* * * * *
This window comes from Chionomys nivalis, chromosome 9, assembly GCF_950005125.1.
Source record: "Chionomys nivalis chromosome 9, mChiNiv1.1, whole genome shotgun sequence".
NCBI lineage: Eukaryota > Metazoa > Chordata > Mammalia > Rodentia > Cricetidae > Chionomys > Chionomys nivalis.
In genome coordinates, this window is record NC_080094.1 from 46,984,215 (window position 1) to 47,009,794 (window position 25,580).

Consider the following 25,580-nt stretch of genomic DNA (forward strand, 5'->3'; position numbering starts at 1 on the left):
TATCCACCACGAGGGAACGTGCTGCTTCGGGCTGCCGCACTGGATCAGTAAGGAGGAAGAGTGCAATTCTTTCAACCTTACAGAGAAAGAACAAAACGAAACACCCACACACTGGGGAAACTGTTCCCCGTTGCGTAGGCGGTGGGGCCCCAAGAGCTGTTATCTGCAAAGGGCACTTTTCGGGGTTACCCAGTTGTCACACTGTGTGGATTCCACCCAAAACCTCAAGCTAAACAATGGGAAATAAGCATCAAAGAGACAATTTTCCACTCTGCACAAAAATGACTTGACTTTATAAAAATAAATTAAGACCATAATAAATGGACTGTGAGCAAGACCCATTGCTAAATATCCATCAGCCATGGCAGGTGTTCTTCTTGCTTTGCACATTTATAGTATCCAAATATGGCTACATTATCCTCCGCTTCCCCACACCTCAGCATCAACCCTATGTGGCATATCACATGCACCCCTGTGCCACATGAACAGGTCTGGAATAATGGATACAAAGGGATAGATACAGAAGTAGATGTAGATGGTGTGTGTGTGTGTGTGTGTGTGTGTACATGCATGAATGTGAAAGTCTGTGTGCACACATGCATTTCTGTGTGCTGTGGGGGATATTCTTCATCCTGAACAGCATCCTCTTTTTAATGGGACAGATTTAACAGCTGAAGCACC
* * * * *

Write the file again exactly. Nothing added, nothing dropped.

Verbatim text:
This window comes from Chionomys nivalis, chromosome 9, assembly GCF_950005125.1.
Source record: "Chionomys nivalis chromosome 9, mChiNiv1.1, whole genome shotgun sequence".
NCBI lineage: Eukaryota > Metazoa > Chordata > Mammalia > Rodentia > Cricetidae > Chionomys > Chionomys nivalis.
In genome coordinates, this window is record NC_080094.1 from 46,984,215 (window position 1) to 47,009,794 (window position 25,580).

Consider the following 25,580-nt stretch of genomic DNA (forward strand, 5'->3'; position numbering starts at 1 on the left):
TATCCACCACGAGGGAACGTGCTGCTTCGGGCTGCCGCACTGGATCAGTAAGGAGGAAGAGTGCAATTCTTTCAACCTTACAGAGAAAGAACAAAACGAAACACCCACACACTGGGGAAACTGTTCCCCGTTGCGTAGGCGGTGGGGCCCCAAGAGCTGTTATCTGCAAAGGGCACTTTTCGGGGTTACCCAGTTGTCACACTGTGTGGATTCCACCCAAAACCTCAAGCTAAACAATGGGAAATAAGCATCAAAGAGACAATTTTCCACTCTGCACAAAAATGACTTGACTTTATAAAAATAAATTAAGACCATAATAAATGGACTGTGAGCAAGACCCATTGCTAAATATCCATCAGCCATGGCAGGTGTTCTTCTTGCTTTGCACATTTATAGTATCCAAATATGGCTACATTATCCTCCGCTTCCCCACACCTCAGCATCAACCCTATGTGGCATATCACATGCACCCCTGTGCCACATGAACAGGTCTGGAATAATGGATACAAAGGGATAGATACAGAAGTAGATGTAGATGGTGTGTGTGTGTGTGTGTGTGTGTGTACATGCATGAATGTGAAAGTCTGTGTGCACACATGCATTTCTGTGTGCTGTGGGGGATATTCTTCATCCTGAACAGCATCCTCTTTTTAATGGGACAGATTTAACAGCTGAAGCACC